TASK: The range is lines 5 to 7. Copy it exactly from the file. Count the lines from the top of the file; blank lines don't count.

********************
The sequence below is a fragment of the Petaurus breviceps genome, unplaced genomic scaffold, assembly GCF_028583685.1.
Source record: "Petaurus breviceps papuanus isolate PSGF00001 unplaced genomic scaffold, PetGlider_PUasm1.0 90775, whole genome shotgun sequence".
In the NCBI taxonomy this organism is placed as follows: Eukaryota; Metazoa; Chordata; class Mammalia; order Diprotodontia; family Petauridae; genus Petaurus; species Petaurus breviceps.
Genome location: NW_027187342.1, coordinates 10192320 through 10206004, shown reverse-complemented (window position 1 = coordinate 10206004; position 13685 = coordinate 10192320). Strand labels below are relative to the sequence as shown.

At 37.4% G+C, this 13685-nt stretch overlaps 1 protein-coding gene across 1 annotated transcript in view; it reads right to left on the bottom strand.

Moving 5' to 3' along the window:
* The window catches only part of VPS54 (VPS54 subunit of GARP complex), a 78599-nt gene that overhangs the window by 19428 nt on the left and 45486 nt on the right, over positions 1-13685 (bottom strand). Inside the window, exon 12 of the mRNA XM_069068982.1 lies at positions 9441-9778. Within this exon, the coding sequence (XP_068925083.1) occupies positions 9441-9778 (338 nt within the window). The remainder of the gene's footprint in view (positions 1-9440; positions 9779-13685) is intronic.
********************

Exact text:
At 37.4% G+C, this 13685-nt stretch overlaps 1 protein-coding gene across 1 annotated transcript in view; it reads right to left on the bottom strand.

Moving 5' to 3' along the window:
* The window catches only part of VPS54 (VPS54 subunit of GARP complex), a 78599-nt gene that overhangs the window by 19428 nt on the left and 45486 nt on the right, over positions 1-13685 (bottom strand). Inside the window, exon 12 of the mRNA XM_069068982.1 lies at positions 9441-9778. Within this exon, the coding sequence (XP_068925083.1) occupies positions 9441-9778 (338 nt within the window). The remainder of the gene's footprint in view (positions 1-9440; positions 9779-13685) is intronic.